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The American Banking System


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• What Banks Do
• Economics

The current banking system in the United States is one of thousands of local banks, all of which are connected to state or federal banks. The national banking system is the product of a 20th Century law called the Federal Reserve Act. Signed into law in 1913, the act set up the Federal Reserve system, which consists of one primary governing body, the Federal Reserve Board, and 12 regional Federal Reserve Banks. A regional bank can be found in Atlanta, Boston, Chicago, Cleveland, Dallas, Kansas City, Minneapolis, New York, Philadelphia, Richmond, St. Louis, and San Francisco.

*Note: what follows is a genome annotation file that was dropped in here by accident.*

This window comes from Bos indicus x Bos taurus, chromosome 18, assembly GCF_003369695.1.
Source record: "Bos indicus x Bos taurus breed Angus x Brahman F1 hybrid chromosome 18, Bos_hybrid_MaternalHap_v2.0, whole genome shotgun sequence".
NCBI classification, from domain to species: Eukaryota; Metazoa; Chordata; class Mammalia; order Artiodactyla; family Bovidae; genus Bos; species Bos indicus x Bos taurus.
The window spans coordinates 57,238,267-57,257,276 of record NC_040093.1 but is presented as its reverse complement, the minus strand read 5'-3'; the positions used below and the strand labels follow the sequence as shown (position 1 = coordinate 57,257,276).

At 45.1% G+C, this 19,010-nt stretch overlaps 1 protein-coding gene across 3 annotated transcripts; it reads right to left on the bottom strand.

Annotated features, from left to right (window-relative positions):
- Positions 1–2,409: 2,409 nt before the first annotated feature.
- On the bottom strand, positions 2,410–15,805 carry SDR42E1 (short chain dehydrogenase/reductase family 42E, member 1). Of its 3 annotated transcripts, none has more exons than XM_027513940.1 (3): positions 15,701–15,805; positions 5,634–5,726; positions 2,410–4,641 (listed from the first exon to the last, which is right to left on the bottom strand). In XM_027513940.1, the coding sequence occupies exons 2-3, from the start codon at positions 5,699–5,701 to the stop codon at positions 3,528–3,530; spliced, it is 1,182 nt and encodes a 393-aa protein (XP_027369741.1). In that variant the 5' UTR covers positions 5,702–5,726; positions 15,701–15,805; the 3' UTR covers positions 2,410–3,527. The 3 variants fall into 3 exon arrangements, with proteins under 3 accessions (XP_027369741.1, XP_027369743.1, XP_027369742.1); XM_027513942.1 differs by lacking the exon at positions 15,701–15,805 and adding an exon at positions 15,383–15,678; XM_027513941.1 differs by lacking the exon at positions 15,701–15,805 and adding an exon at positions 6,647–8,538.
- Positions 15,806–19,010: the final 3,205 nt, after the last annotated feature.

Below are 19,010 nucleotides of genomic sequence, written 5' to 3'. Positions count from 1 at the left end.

Local banks are required to be members of the federal system in some way. The most common way is to join the Federal Deposit Insurance Commission (FDIC), which, among other things, guarantees banks money in times of bank panics.

This was not always the case. The idea of a central bank for the new United States was considered a good idea by many of the important Americans in colonial days, so much so that the Articles of Confederation created a Bank of North America, which became the First Bank of the United States. Struggles over federal supremacy in economic matters resulted in the closing of the First Bank of the United States, the creation of the Second Bank of the United States, and the closing of that bank, all within a 40-year period.

Calls for a national bank resumed after the Civil War, and Industrial Revolution made necessary some sort of national financial system. The result was the Federal Reserve System.

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